Complexity is often invoked to justify the limits of politics in addressing global challenges, as well as the difficulties of the social sciences in accounting for a rapidly evolving social reality. Thinking complexity as an ultimately intractable entity, however, paves the way for many forms of simplification, both in interpreting global processes and in addressing them, with disappointing results at both levels.
Breaking this impasse is urgent, given that the dimensions of interpretation and political action are intertwined as never before, as evidenced by global crises such as climate change or the COVID-19 pandemics.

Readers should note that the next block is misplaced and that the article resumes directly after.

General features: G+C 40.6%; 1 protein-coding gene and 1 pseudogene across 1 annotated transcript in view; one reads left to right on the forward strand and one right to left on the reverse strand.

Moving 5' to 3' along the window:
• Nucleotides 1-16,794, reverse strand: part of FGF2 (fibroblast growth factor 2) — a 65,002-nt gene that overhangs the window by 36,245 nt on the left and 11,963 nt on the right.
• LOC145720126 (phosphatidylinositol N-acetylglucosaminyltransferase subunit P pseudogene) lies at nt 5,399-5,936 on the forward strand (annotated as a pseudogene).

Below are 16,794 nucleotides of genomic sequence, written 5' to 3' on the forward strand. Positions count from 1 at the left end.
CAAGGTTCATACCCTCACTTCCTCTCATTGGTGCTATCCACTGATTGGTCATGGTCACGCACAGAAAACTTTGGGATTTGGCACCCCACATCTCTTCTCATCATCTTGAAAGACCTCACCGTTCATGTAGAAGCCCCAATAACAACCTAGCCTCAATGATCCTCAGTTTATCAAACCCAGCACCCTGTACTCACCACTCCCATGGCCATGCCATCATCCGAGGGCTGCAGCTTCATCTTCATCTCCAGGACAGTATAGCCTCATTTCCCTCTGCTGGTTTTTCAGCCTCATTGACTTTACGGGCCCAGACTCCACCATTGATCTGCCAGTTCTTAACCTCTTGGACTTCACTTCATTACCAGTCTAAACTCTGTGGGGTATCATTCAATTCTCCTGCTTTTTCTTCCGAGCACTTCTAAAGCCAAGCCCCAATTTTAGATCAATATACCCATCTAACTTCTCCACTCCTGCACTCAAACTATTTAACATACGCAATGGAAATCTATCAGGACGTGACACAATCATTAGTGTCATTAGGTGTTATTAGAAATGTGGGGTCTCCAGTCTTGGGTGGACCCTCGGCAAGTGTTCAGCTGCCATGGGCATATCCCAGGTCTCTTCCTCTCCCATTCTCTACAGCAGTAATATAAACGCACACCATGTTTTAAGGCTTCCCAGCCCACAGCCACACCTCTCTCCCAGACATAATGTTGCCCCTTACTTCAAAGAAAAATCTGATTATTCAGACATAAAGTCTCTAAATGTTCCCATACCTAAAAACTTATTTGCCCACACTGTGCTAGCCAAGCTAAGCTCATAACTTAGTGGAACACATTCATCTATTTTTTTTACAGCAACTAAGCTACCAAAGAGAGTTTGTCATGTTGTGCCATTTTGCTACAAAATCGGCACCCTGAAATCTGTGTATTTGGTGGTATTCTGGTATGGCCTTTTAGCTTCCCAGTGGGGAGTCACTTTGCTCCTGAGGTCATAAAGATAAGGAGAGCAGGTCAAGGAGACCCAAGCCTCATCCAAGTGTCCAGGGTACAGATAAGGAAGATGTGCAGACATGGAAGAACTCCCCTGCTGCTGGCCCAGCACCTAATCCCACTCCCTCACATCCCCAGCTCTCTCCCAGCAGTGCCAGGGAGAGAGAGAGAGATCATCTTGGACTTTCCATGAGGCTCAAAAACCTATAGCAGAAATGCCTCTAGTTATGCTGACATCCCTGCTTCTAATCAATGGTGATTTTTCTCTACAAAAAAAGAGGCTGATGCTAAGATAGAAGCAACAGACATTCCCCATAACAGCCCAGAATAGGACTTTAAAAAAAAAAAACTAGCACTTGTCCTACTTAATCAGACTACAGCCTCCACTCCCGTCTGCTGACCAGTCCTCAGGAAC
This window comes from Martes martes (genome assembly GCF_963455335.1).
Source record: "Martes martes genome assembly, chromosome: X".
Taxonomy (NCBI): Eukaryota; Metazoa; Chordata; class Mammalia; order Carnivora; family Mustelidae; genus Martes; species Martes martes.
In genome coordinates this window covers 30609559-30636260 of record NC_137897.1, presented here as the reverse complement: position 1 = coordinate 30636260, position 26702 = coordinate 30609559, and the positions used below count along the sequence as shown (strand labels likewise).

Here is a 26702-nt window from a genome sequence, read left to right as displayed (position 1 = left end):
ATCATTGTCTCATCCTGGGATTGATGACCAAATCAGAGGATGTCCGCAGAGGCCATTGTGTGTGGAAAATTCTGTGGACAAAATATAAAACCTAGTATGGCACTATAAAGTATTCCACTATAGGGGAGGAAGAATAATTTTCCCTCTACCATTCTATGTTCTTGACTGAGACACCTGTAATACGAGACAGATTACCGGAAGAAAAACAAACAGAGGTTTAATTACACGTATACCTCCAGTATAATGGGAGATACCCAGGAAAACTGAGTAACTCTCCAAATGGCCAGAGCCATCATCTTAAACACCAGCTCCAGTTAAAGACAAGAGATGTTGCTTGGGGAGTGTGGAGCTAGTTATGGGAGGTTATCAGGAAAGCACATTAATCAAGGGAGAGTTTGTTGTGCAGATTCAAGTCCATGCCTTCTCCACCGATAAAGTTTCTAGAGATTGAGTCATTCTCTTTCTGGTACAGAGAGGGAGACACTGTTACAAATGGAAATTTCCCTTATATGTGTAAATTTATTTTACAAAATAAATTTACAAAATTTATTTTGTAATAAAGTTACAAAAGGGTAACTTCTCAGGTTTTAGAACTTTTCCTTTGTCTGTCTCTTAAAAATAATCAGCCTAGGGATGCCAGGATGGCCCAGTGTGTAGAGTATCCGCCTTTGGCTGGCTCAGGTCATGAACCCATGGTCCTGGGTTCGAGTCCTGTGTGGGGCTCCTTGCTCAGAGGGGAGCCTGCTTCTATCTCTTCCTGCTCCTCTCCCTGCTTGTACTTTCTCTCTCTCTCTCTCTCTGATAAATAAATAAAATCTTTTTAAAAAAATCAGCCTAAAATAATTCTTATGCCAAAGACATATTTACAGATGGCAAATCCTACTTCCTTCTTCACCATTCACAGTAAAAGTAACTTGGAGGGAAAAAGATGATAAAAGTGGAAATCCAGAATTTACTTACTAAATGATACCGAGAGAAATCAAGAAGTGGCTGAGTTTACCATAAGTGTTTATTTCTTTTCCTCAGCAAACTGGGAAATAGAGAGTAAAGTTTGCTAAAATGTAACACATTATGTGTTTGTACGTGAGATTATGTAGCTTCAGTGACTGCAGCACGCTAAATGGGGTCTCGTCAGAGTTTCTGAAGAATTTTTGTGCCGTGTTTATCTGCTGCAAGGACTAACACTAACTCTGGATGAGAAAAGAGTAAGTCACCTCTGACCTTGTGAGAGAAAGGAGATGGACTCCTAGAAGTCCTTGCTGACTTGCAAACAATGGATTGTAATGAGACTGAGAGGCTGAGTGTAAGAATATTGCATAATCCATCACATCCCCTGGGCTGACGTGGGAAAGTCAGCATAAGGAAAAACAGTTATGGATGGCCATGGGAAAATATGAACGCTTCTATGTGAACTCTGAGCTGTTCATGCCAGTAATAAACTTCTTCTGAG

The seminar focused on this crucial junction between complexity, global challenges and social research with the contribution of David Byrne, who has extensively addressed, at all levels (epistemological, theoretical, methodological), the issue of the capacity of the social sciences to confront the growing complexity of the social world, especially as it interfaces with the complexity of the natural world.
The seminar was held on the occasion of the sixth anniversary of the death of Giancarlo Quaranta, founding member of Knowledge and Innovation – School of Sociology and Interdisciplinary Research.